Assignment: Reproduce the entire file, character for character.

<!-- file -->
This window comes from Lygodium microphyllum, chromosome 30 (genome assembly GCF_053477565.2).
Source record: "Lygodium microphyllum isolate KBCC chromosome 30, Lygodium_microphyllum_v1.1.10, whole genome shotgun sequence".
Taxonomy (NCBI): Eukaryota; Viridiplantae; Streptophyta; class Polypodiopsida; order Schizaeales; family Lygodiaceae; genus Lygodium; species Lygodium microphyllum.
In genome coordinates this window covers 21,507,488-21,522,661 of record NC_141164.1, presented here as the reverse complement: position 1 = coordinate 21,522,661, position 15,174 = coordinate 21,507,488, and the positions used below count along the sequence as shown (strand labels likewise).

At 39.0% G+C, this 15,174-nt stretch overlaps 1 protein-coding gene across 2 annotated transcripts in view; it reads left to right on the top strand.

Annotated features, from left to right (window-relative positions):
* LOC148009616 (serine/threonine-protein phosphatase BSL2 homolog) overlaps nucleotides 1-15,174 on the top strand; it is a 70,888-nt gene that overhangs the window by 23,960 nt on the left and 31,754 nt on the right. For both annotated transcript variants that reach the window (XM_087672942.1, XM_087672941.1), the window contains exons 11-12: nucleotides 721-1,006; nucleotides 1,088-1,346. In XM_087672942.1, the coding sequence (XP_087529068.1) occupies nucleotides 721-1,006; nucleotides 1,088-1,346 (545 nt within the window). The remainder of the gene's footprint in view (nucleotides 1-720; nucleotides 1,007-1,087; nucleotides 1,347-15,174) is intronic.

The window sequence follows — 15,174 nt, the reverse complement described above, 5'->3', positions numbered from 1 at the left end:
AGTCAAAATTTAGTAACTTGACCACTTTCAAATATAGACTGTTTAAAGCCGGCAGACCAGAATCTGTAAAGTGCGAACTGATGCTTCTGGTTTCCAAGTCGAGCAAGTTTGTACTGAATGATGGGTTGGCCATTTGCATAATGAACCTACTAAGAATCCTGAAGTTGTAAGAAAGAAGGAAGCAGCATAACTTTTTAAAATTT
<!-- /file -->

This window comes from Lygodium microphyllum, chromosome 30 (genome assembly GCF_053477565.2).
Source record: "Lygodium microphyllum isolate KBCC chromosome 30, Lygodium_microphyllum_v1.1.10, whole genome shotgun sequence".
Taxonomy (NCBI): Eukaryota; Viridiplantae; Streptophyta; class Polypodiopsida; order Schizaeales; family Lygodiaceae; genus Lygodium; species Lygodium microphyllum.
In genome coordinates this window covers 21,507,488-21,522,661 of record NC_141164.1, presented here as the reverse complement: position 1 = coordinate 21,522,661, position 15,174 = coordinate 21,507,488, and the positions used below count along the sequence as shown (strand labels likewise).

At 39.0% G+C, this 15,174-nt stretch overlaps 1 protein-coding gene across 2 annotated transcripts in view; it reads left to right on the top strand.

Annotated features, from left to right (window-relative positions):
* LOC148009616 (serine/threonine-protein phosphatase BSL2 homolog) overlaps nucleotides 1-15,174 on the top strand; it is a 70,888-nt gene that overhangs the window by 23,960 nt on the left and 31,754 nt on the right. For both annotated transcript variants that reach the window (XM_087672942.1, XM_087672941.1), the window contains exons 11-12: nucleotides 721-1,006; nucleotides 1,088-1,346. In XM_087672942.1, the coding sequence (XP_087529068.1) occupies nucleotides 721-1,006; nucleotides 1,088-1,346 (545 nt within the window). The remainder of the gene's footprint in view (nucleotides 1-720; nucleotides 1,007-1,087; nucleotides 1,347-15,174) is intronic.

The window sequence follows — 15,174 nt, the reverse complement described above, 5'->3', positions numbered from 1 at the left end:
AGTCAAAATTTAGTAACTTGACCACTTTCAAATATAGACTGTTTAAAGCCGGCAGACCAGAATCTGTAAAGTGCGAACTGATGCTTCTGGTTTCCAAGTCGAGCAAGTTTGTACTGAATGATGGGTTGGCCATTTGCATAATGAACCTACTAAGAATCCTGAAGTTGTAAGAAAGAAGGAAGCAGCATAACTTTTTAAAATTT